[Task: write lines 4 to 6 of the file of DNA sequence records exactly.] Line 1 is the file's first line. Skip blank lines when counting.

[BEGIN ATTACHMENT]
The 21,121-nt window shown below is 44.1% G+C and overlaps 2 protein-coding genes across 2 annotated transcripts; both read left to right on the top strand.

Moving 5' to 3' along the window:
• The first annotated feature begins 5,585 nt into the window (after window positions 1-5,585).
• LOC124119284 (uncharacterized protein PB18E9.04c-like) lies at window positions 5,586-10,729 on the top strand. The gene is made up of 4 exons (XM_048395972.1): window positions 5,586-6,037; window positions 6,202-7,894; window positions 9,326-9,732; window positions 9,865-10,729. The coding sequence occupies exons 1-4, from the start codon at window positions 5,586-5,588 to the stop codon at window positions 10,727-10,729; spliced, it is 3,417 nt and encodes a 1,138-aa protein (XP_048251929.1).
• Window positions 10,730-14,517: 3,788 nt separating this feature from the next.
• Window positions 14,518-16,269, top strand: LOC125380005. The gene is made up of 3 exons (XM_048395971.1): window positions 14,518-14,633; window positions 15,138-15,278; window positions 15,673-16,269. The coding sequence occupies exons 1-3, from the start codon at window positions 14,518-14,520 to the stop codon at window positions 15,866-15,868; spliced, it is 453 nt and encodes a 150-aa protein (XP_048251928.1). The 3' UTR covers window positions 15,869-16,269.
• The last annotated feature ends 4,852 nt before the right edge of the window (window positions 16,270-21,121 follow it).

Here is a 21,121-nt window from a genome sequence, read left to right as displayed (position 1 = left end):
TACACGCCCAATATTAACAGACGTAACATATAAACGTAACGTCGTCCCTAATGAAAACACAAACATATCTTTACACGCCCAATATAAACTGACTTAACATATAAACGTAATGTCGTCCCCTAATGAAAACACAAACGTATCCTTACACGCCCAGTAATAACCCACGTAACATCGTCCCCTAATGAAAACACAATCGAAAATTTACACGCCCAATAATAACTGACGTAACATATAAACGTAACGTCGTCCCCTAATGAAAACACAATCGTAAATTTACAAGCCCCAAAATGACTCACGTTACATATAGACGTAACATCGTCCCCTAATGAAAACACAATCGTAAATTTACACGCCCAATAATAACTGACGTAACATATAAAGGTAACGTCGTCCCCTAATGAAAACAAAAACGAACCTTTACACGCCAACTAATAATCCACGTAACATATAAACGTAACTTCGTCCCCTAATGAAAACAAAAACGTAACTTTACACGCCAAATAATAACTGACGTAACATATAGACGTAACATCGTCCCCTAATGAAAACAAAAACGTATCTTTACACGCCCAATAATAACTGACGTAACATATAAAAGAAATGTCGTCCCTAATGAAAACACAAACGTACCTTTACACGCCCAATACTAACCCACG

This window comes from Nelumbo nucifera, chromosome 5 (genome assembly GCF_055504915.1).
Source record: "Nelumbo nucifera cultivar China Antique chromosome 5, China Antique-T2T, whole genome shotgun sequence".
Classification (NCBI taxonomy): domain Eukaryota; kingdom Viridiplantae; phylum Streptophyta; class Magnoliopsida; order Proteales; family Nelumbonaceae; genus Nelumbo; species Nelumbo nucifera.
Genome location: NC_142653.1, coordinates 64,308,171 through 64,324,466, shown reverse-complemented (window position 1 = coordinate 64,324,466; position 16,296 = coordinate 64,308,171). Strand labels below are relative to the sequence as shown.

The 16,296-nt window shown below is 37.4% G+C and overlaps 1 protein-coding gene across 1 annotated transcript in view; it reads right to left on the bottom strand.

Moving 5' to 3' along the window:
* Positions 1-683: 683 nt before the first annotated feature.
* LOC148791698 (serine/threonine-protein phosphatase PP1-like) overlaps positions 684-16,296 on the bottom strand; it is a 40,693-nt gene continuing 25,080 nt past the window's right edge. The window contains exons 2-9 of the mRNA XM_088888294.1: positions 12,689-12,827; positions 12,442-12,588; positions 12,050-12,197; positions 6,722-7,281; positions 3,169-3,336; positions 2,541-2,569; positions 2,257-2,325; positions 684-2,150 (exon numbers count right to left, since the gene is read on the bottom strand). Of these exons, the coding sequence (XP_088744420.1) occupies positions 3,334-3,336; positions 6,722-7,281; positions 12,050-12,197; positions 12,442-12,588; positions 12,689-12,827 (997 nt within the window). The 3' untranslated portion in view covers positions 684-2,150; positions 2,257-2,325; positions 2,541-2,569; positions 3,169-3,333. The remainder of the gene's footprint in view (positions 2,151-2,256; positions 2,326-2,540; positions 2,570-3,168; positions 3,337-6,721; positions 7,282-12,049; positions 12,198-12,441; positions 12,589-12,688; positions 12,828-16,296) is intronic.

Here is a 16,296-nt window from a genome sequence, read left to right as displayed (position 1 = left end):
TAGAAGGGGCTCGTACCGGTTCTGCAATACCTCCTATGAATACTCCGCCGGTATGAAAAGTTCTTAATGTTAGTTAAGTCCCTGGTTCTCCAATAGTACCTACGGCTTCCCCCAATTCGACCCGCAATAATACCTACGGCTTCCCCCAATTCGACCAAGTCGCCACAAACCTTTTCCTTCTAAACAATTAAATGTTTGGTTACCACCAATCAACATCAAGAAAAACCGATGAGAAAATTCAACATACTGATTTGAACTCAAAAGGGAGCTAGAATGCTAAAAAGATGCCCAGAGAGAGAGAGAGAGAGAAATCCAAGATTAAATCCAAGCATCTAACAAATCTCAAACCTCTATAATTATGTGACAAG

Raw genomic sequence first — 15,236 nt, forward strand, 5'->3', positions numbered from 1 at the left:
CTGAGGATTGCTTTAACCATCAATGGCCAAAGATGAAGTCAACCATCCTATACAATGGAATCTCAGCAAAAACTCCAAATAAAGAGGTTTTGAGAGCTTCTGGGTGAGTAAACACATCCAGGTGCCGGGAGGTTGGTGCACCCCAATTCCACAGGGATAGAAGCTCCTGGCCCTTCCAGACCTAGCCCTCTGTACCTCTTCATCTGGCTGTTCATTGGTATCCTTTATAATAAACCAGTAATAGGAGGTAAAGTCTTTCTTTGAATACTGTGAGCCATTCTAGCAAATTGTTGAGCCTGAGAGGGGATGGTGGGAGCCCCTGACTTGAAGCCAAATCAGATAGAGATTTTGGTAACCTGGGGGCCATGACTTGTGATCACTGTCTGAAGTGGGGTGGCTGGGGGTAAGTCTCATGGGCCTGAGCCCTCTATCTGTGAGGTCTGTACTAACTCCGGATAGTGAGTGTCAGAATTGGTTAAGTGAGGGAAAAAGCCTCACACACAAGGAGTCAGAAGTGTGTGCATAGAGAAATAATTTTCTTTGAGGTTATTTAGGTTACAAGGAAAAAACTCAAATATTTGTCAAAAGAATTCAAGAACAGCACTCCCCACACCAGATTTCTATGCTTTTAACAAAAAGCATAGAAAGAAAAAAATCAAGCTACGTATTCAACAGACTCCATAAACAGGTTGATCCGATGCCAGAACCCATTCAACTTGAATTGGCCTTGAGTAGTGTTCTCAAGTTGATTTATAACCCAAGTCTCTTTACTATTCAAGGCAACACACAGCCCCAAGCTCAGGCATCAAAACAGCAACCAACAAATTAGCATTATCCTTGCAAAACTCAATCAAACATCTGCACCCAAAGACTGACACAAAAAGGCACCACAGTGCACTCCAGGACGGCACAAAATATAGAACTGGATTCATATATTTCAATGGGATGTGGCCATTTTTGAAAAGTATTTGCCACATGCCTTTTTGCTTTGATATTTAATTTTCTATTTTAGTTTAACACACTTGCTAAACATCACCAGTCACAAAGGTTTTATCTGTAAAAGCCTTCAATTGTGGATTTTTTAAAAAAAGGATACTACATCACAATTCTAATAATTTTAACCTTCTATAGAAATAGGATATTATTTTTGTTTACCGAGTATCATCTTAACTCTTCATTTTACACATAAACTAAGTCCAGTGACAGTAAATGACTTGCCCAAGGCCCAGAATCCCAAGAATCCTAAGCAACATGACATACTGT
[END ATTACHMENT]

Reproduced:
• LOC124119284 (uncharacterized protein PB18E9.04c-like) lies at window positions 5,586-10,729 on the top strand. The gene is made up of 4 exons (XM_048395972.1): window positions 5,586-6,037; window positions 6,202-7,894; window positions 9,326-9,732; window positions 9,865-10,729. The coding sequence occupies exons 1-4, from the start codon at window positions 5,586-5,588 to the stop codon at window positions 10,727-10,729; spliced, it is 3,417 nt and encodes a 1,138-aa protein (XP_048251929.1).
• Window positions 10,730-14,517: 3,788 nt separating this feature from the next.
• Window positions 14,518-16,269, top strand: LOC125380005. The gene is made up of 3 exons (XM_048395971.1): window positions 14,518-14,633; window positions 15,138-15,278; window positions 15,673-16,269. The coding sequence occupies exons 1-3, from the start codon at window positions 14,518-14,520 to the stop codon at window positions 15,866-15,868; spliced, it is 453 nt and encodes a 150-aa protein (XP_048251928.1). The 3' UTR covers window positions 15,869-16,269.